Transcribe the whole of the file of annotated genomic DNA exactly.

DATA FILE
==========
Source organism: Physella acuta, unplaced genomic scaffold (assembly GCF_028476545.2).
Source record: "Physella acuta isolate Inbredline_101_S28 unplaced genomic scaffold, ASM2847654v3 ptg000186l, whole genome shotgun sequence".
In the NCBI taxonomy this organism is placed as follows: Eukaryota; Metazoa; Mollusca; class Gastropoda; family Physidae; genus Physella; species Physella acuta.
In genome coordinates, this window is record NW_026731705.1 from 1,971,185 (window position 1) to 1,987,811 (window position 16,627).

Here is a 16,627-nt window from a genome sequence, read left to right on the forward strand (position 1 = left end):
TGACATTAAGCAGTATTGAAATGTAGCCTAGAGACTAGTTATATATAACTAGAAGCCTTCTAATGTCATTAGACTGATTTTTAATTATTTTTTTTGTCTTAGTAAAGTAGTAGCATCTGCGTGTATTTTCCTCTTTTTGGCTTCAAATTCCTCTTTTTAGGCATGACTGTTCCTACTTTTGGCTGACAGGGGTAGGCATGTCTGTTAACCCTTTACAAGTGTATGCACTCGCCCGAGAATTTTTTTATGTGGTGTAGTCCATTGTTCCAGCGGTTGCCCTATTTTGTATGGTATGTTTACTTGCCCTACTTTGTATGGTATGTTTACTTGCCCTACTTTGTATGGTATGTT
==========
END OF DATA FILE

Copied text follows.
Source organism: Physella acuta, unplaced genomic scaffold (assembly GCF_028476545.2).
Source record: "Physella acuta isolate Inbredline_101_S28 unplaced genomic scaffold, ASM2847654v3 ptg000186l, whole genome shotgun sequence".
In the NCBI taxonomy this organism is placed as follows: Eukaryota; Metazoa; Mollusca; class Gastropoda; family Physidae; genus Physella; species Physella acuta.
In genome coordinates, this window is record NW_026731705.1 from 1,971,185 (window position 1) to 1,987,811 (window position 16,627).

Here is a 16,627-nt window from a genome sequence, read left to right on the forward strand (position 1 = left end):
TGACATTAAGCAGTATTGAAATGTAGCCTAGAGACTAGTTATATATAACTAGAAGCCTTCTAATGTCATTAGACTGATTTTTAATTATTTTTTTTGTCTTAGTAAAGTAGTAGCATCTGCGTGTATTTTCCTCTTTTTGGCTTCAAATTCCTCTTTTTAGGCATGACTGTTCCTACTTTTGGCTGACAGGGGTAGGCATGTCTGTTAACCCTTTACAAGTGTATGCACTCGCCCGAGAATTTTTTTATGTGGTGTAGTCCATTGTTCCAGCGGTTGCCCTATTTTGTATGGTATGTTTACTTGCCCTACTTTGTATGGTATGTTTACTTGCCCTACTTTGTATGGTATGTT